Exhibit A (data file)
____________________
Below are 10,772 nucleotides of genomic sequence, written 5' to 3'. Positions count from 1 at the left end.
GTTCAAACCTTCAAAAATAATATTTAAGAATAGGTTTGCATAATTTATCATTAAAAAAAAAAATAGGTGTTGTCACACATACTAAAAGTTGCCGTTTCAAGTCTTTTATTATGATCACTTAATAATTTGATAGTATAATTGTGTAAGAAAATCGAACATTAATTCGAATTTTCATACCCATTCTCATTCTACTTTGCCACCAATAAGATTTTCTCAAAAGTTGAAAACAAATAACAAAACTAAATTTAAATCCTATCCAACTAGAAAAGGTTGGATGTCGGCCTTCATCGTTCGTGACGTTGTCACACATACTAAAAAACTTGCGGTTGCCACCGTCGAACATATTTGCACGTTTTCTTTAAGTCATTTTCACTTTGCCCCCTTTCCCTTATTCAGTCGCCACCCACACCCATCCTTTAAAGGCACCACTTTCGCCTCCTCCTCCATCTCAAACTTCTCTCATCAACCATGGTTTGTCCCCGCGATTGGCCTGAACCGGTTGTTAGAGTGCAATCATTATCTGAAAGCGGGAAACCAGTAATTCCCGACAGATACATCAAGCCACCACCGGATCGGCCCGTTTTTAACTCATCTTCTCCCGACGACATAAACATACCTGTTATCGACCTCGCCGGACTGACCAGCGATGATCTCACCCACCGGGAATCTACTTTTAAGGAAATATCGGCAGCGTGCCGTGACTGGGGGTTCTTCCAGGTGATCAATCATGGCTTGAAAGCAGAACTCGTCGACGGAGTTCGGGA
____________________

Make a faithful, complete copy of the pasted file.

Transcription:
Below are 10,772 nucleotides of genomic sequence, written 5' to 3'. Positions count from 1 at the left end.
GTTCAAACCTTCAAAAATAATATTTAAGAATAGGTTTGCATAATTTATCATTAAAAAAAAAAATAGGTGTTGTCACACATACTAAAAGTTGCCGTTTCAAGTCTTTTATTATGATCACTTAATAATTTGATAGTATAATTGTGTAAGAAAATCGAACATTAATTCGAATTTTCATACCCATTCTCATTCTACTTTGCCACCAATAAGATTTTCTCAAAAGTTGAAAACAAATAACAAAACTAAATTTAAATCCTATCCAACTAGAAAAGGTTGGATGTCGGCCTTCATCGTTCGTGACGTTGTCACACATACTAAAAAACTTGCGGTTGCCACCGTCGAACATATTTGCACGTTTTCTTTAAGTCATTTTCACTTTGCCCCCTTTCCCTTATTCAGTCGCCACCCACACCCATCCTTTAAAGGCACCACTTTCGCCTCCTCCTCCATCTCAAACTTCTCTCATCAACCATGGTTTGTCCCCGCGATTGGCCTGAACCGGTTGTTAGAGTGCAATCATTATCTGAAAGCGGGAAACCAGTAATTCCCGACAGATACATCAAGCCACCACCGGATCGGCCCGTTTTTAACTCATCTTCTCCCGACGACATAAACATACCTGTTATCGACCTCGCCGGACTGACCAGCGATGATCTCACCCACCGGGAATCTACTTTTAAGGAAATATCGGCAGCGTGCCGTGACTGGGGGTTCTTCCAGGTGATCAATCATGGCTTGAAAGCAGAACTCGTCGACGGAGTTCGGGA